In fact, scan to BIM workflows can be run regularly during construction to give firms a constant view of progress, and even enable some processes that are usually performed onsite to be done offsite, reducing the need for site visits.

Overcoming the challenges of point cloud processing

Point clouds aren’t without their drawbacks:

  • Point clouds are very large – hundreds of gigabytes when scanning large sites. That makes them very difficult to use on most computers, slows down the processes that involve point clouds, and makes it difficult to collaborate on point cloud files.
  • The density of the data and its format is often very tricky for non-experts to interpret, making it difficult to use the data in decision-making processes.
  • Point clouds must be registered before they can be used, which adds more time and complexity to the project.

But in my view, that challenge is equalled – if not surpassed – by the additional challenge of classifying point cloud elements.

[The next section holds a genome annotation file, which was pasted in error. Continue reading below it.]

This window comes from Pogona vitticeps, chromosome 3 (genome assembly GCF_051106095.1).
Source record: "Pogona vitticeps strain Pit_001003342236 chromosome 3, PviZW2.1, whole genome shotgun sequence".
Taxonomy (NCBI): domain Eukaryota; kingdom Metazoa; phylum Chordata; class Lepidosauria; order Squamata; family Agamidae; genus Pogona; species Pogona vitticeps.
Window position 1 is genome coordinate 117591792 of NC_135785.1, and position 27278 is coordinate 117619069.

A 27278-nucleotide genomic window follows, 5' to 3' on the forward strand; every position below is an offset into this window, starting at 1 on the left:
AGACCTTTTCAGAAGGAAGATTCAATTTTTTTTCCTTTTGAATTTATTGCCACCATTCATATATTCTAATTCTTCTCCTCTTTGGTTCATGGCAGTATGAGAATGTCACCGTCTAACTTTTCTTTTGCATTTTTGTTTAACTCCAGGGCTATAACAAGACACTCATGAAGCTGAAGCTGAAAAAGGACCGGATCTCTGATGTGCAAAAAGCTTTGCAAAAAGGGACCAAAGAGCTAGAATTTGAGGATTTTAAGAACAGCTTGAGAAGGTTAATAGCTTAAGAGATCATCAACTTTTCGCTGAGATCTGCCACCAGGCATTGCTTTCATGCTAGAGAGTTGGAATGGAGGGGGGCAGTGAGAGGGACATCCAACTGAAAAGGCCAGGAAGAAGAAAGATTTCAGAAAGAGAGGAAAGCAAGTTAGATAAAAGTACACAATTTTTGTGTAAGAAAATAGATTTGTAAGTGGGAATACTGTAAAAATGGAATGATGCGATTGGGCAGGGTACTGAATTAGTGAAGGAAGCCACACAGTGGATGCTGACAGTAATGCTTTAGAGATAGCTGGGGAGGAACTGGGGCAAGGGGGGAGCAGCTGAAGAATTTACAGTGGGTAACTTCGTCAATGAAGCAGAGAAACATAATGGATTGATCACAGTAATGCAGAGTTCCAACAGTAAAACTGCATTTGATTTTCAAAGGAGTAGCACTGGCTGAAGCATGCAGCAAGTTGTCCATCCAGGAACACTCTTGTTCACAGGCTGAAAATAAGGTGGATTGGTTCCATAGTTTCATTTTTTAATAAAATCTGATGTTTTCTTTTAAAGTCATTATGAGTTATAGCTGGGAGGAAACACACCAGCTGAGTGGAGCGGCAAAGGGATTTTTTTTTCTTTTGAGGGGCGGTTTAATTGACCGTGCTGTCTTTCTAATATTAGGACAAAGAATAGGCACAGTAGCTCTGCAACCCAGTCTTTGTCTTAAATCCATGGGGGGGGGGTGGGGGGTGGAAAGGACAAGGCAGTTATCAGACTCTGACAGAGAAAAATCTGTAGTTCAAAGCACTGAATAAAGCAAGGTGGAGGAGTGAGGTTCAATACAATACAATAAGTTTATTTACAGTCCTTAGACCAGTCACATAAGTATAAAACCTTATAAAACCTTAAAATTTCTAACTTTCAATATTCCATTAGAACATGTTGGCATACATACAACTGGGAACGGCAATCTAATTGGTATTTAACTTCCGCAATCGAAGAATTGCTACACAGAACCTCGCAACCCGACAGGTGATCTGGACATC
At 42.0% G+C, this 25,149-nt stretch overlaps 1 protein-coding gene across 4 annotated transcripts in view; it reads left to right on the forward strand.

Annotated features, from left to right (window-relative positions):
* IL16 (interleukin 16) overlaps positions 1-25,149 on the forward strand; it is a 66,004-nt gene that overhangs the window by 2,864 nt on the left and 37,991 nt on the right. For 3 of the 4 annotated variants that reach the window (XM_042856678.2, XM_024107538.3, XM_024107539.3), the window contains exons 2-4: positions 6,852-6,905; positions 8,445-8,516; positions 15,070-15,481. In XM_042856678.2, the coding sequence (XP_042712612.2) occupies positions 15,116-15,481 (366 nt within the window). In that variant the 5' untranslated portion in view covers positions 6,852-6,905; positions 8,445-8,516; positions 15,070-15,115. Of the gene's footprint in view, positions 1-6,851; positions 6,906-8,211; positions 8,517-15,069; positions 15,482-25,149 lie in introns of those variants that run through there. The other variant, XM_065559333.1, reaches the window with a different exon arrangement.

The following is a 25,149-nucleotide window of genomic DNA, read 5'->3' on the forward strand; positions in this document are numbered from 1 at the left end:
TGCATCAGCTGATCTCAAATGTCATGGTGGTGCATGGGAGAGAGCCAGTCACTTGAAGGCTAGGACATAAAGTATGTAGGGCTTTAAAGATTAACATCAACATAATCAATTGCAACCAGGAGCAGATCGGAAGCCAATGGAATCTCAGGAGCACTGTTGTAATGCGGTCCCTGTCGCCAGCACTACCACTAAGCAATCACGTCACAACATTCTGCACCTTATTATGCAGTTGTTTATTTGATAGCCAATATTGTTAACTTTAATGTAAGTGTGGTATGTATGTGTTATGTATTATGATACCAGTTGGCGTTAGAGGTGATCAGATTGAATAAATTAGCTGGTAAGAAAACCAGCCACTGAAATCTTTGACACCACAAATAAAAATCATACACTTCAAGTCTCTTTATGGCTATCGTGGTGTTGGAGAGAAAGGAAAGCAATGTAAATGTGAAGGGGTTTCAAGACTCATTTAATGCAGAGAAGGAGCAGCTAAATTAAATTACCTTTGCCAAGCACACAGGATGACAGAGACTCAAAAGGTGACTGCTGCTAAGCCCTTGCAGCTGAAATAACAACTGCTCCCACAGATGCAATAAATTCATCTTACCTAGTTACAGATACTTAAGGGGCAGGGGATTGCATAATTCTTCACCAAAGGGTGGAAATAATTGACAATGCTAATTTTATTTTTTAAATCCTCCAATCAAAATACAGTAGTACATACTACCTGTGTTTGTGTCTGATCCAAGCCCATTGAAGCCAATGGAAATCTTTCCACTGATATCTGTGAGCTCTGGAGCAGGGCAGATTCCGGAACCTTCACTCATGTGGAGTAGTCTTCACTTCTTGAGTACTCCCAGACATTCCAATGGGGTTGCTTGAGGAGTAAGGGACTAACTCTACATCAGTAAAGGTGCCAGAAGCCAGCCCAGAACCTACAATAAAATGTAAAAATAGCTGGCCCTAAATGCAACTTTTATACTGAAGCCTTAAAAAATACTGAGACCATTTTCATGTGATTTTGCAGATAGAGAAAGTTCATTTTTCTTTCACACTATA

In short, a key part of the point cloud processing workflow is to classify all the points, identifying key elements such as walls, windows, doors, wires and structural members – while also removing irrelevant data such as furniture or people. This is essential for processes such as clash detection – but until very recently, this process was largely a manual and time-consuming one. It’s also a process that’s prone to human error, which can lead to erroneous clash detection results if a point has been classified incorrectly. These challenges don’t make point clouds useless – the data they hold is still valuable – but it means that the point cloud isn’t quite as useful as it could be to AEC professionals.

Developments in point cloud software lead the way